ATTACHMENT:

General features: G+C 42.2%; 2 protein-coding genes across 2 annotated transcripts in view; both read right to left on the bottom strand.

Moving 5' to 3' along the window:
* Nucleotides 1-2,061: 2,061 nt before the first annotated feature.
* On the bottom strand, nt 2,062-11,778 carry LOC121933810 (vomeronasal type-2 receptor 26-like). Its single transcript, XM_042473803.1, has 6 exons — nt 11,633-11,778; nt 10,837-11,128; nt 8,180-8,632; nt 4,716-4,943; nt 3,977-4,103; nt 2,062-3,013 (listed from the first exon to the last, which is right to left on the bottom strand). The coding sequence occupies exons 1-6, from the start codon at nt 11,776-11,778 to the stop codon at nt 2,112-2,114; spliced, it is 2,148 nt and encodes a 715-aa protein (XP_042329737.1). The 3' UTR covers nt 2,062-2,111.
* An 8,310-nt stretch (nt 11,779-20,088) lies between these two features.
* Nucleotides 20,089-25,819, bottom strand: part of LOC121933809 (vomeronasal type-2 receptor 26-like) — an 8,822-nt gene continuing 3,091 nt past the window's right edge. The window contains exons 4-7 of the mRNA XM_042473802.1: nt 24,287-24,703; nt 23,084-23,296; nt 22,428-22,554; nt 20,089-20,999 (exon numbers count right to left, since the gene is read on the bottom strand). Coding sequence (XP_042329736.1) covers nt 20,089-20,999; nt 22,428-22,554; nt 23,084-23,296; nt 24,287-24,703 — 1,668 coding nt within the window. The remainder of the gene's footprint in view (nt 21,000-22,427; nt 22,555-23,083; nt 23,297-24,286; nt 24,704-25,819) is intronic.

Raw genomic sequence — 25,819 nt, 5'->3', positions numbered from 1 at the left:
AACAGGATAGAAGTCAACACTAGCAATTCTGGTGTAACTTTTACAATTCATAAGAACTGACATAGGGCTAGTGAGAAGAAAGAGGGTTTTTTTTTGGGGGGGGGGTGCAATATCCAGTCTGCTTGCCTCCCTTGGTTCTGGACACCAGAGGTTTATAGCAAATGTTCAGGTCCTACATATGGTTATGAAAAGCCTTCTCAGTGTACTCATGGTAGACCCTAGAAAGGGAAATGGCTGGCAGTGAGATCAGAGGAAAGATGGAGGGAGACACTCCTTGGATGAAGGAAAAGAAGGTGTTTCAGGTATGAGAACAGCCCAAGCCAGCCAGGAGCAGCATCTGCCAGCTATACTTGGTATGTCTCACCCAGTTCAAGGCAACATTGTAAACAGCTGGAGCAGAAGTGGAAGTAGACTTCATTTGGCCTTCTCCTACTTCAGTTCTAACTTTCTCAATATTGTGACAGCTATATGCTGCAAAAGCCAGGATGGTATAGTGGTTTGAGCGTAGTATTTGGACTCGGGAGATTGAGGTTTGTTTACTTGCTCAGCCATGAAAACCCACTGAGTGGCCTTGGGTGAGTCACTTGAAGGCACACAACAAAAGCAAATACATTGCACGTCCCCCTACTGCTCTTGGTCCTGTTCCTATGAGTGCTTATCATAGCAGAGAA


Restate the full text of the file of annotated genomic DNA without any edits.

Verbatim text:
General features: G+C 42.2%; 2 protein-coding genes across 2 annotated transcripts in view; both read right to left on the bottom strand.

Moving 5' to 3' along the window:
* Nucleotides 1-2,061: 2,061 nt before the first annotated feature.
* On the bottom strand, nt 2,062-11,778 carry LOC121933810 (vomeronasal type-2 receptor 26-like). Its single transcript, XM_042473803.1, has 6 exons — nt 11,633-11,778; nt 10,837-11,128; nt 8,180-8,632; nt 4,716-4,943; nt 3,977-4,103; nt 2,062-3,013 (listed from the first exon to the last, which is right to left on the bottom strand). The coding sequence occupies exons 1-6, from the start codon at nt 11,776-11,778 to the stop codon at nt 2,112-2,114; spliced, it is 2,148 nt and encodes a 715-aa protein (XP_042329737.1). The 3' UTR covers nt 2,062-2,111.
* An 8,310-nt stretch (nt 11,779-20,088) lies between these two features.
* Nucleotides 20,089-25,819, bottom strand: part of LOC121933809 (vomeronasal type-2 receptor 26-like) — an 8,822-nt gene continuing 3,091 nt past the window's right edge. The window contains exons 4-7 of the mRNA XM_042473802.1: nt 24,287-24,703; nt 23,084-23,296; nt 22,428-22,554; nt 20,089-20,999 (exon numbers count right to left, since the gene is read on the bottom strand). Coding sequence (XP_042329736.1) covers nt 20,089-20,999; nt 22,428-22,554; nt 23,084-23,296; nt 24,287-24,703 — 1,668 coding nt within the window. The remainder of the gene's footprint in view (nt 21,000-22,427; nt 22,555-23,083; nt 23,297-24,286; nt 24,704-25,819) is intronic.

Raw genomic sequence — 25,819 nt, 5'->3', positions numbered from 1 at the left:
AACAGGATAGAAGTCAACACTAGCAATTCTGGTGTAACTTTTACAATTCATAAGAACTGACATAGGGCTAGTGAGAAGAAAGAGGGTTTTTTTTTGGGGGGGGGGTGCAATATCCAGTCTGCTTGCCTCCCTTGGTTCTGGACACCAGAGGTTTATAGCAAATGTTCAGGTCCTACATATGGTTATGAAAAGCCTTCTCAGTGTACTCATGGTAGACCCTAGAAAGGGAAATGGCTGGCAGTGAGATCAGAGGAAAGATGGAGGGAGACACTCCTTGGATGAAGGAAAAGAAGGTGTTTCAGGTATGAGAACAGCCCAAGCCAGCCAGGAGCAGCATCTGCCAGCTATACTTGGTATGTCTCACCCAGTTCAAGGCAACATTGTAAACAGCTGGAGCAGAAGTGGAAGTAGACTTCATTTGGCCTTCTCCTACTTCAGTTCTAACTTTCTCAATATTGTGACAGCTATATGCTGCAAAAGCCAGGATGGTATAGTGGTTTGAGCGTAGTATTTGGACTCGGGAGATTGAGGTTTGTTTACTTGCTCAGCCATGAAAACCCACTGAGTGGCCTTGGGTGAGTCACTTGAAGGCACACAACAAAAGCAAATACATTGCACGTCCCCCTACTGCTCTTGGTCCTGTTCCTATGAGTGCTTATCATAGCAGAGAA